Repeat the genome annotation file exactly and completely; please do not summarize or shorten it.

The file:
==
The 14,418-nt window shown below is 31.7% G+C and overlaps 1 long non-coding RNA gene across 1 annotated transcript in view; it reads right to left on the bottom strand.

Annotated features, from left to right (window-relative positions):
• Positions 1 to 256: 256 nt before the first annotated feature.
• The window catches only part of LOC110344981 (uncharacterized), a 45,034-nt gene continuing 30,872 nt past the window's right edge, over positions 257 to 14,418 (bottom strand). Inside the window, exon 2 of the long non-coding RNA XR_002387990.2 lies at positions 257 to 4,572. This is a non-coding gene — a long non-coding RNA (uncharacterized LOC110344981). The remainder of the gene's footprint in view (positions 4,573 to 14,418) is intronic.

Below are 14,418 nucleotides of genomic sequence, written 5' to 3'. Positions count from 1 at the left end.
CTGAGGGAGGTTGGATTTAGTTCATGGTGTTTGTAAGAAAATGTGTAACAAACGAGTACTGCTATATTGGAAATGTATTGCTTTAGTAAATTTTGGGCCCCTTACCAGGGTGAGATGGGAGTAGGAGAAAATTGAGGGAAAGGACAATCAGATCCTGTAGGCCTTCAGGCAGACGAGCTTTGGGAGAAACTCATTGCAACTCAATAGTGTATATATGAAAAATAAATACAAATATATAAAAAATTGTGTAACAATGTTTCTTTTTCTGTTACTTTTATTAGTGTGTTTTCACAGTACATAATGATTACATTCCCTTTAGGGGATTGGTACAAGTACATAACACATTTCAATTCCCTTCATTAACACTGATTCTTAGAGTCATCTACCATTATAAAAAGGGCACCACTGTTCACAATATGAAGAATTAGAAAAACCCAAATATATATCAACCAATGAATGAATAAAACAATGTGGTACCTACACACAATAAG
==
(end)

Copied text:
The 14,418-nt window shown below is 31.7% G+C and overlaps 1 long non-coding RNA gene across 1 annotated transcript in view; it reads right to left on the bottom strand.

Annotated features, from left to right (window-relative positions):
• Positions 1 to 256: 256 nt before the first annotated feature.
• The window catches only part of LOC110344981 (uncharacterized), a 45,034-nt gene continuing 30,872 nt past the window's right edge, over positions 257 to 14,418 (bottom strand). Inside the window, exon 2 of the long non-coding RNA XR_002387990.2 lies at positions 257 to 4,572. This is a non-coding gene — a long non-coding RNA (uncharacterized LOC110344981). The remainder of the gene's footprint in view (positions 4,573 to 14,418) is intronic.

Below are 14,418 nucleotides of genomic sequence, written 5' to 3'. Positions count from 1 at the left end.
CTGAGGGAGGTTGGATTTAGTTCATGGTGTTTGTAAGAAAATGTGTAACAAACGAGTACTGCTATATTGGAAATGTATTGCTTTAGTAAATTTTGGGCCCCTTACCAGGGTGAGATGGGAGTAGGAGAAAATTGAGGGAAAGGACAATCAGATCCTGTAGGCCTTCAGGCAGACGAGCTTTGGGAGAAACTCATTGCAACTCAATAGTGTATATATGAAAAATAAATACAAATATATAAAAAATTGTGTAACAATGTTTCTTTTTCTGTTACTTTTATTAGTGTGTTTTCACAGTACATAATGATTACATTCCCTTTAGGGGATTGGTACAAGTACATAACACATTTCAATTCCCTTCATTAACACTGATTCTTAGAGTCATCTACCATTATAAAAAGGGCACCACTGTTCACAATATGAAGAATTAGAAAAACCCAAATATATATCAACCAATGAATGAATAAAACAATGTGGTACCTACACACAATAAG